Even more possibilities…
Special safety features like removable side padding inserts are an excellent feature, if you’re wavering between two, this could be a tipping point, but it shouldn’t be your priority. This padding can be removed and allows rescuers to remove your helmet more quickly. Look for red tabs at the base of the helmet.
The sun visor is cool and I’m not sure I’d buy another helmet if there’s no sun visor included. I’ve tried interchangeable visors, but I usually start in the sun and return after sunset, it’s not very practical. I then have to bring both visors (tinted and clear) and I’m not very skilled at the “pay attention to the scratches” concept. So I forget the other visor or I leave it in my saddlebag and it’s all scratched up when I need it.
Communication system… don’t ask me to do without it anymore. I like to listen to my music while riding or hear my girlfriend swear when something doesn’t go as planned. Some helmets have built-in communication systems, while others have intercoms that can be fitted.
Tusks, horns, tails, and cat ears adds-on… Well, let’s not talk about that… It’s already complicated enough…
Make sure your helmet fits properly.
Now that you’ve decided on the style, material, and all the options, It’s time to face the inevitable truth… The helmet you prefer does not fit you properly. Well, if you’re as lucky as I am, that’s what’s going to happen.
Anyway, let’s get back to the fit… First, determine the shape of your head. The best way to do this? Ask a friend to take a picture of your head from the top if it’s round, then your round type if it’s oval, you’re more oval and if it’s in between… Well, you’re an intermediate oval… Most manufacturers specify the best head shape that fits their helmet.
You can measure the circumference of your head if you want to order the helmet online… it’s a fairly accurate way to see if the helmet is the right size. But don’t get too excited about the online thing… I ordered two helmets on the web and neither of them fit me. Maybe it’s just me who’s too choosy….
The best way to try on a helmet is to go to your favorite motorcycle store and try it on. It should exert a slight pressure on your cheeks and it should not move (even without the strap) when you make a quick yes and no movement. Don’t just put it on for a minute and buy it… To be sure, you need between 15 and 30 minutes with the helmet on your head… I usually walk around the store with the helmet on thinking I must look silly, but after 15 minutes I know if there’s any pressure or discomfort. It’s worth looking silly for 15 minutes to be comfortable later.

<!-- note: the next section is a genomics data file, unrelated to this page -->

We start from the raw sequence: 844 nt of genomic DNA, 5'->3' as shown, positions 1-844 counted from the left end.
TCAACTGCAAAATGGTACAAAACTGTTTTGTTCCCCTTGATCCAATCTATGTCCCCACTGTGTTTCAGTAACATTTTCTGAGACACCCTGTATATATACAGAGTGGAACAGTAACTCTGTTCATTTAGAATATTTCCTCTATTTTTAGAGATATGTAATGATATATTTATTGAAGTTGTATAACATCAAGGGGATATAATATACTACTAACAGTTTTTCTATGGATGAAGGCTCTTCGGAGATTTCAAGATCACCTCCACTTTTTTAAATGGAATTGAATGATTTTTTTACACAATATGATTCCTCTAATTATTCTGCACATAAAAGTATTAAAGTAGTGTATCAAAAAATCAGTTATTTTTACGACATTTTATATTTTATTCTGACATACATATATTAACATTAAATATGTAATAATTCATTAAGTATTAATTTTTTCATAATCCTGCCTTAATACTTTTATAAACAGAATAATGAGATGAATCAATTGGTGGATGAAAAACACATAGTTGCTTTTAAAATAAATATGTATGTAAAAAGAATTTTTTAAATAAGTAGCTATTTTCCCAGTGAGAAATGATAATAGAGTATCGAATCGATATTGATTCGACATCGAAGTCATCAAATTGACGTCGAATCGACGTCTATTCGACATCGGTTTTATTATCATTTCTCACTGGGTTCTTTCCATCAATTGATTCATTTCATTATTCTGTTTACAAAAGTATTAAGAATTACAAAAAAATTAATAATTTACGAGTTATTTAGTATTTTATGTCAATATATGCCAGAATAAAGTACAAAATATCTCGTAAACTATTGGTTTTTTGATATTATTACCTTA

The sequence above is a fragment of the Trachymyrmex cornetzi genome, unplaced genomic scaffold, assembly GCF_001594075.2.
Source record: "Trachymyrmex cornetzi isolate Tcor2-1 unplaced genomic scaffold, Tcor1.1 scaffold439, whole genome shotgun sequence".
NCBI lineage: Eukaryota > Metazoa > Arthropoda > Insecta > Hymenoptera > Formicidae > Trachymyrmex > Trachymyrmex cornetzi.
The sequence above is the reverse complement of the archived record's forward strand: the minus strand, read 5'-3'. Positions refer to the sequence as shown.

Also try to check around you and see if your field of vision is correct. You should be able to check your blind spots when you turn your head and have a good field of vision. At first, you may feel trapped in a full face helmet… I have never felt that way, so I cannot comment on that feeling. I would say that if you feel trapped, you should first look for a modular or open face helmet. Under no circumstances should you buy an uncomfortable or unappealing helmet, you won’t wear it and will have to buy another one later.
In the end, it’s not rocket science… Try it, feel it, and if you like it, buy it. Now that you know the basics, it will be easy for you to choose and have confidence in your choice. I generally think the more you pay, the more you get, and that’s really true for helmets. First set your budget and stick to it. I think between $600 and $1200 you’ll have a very good helmet, don’t expect to buy a $200 helmet and be able to ride for hours or be comfortable in hot and cold weather. I know it’s another expensive decision, but it won’t be the last expensive thing you’ll buy to enjoy your passion, believe me.
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Meet Simon, the 46-year-old aficionado behind YourMotoBro. With a lifelong passion ignited by motocross dreams and a Canadian Tire bicycle, Simon’s journey has been nothing short of extraordinary. From coaching underwater hockey to mastering muddy terrains, he’s an authority in thrill and adventure. Certified as an Off-Road Vehicle Excursion Guide and trained in Wilderness First Aid, Simon’s love for bikes is as diverse as his collection—from a robust BMW GSA R1200 to the memories of a Harley Davidson Night Train. By day a respected telephony consultant, by night a motorcycle maestro, Simon’s tales are a blend of expertise, resilience, and undying passion. ?️✨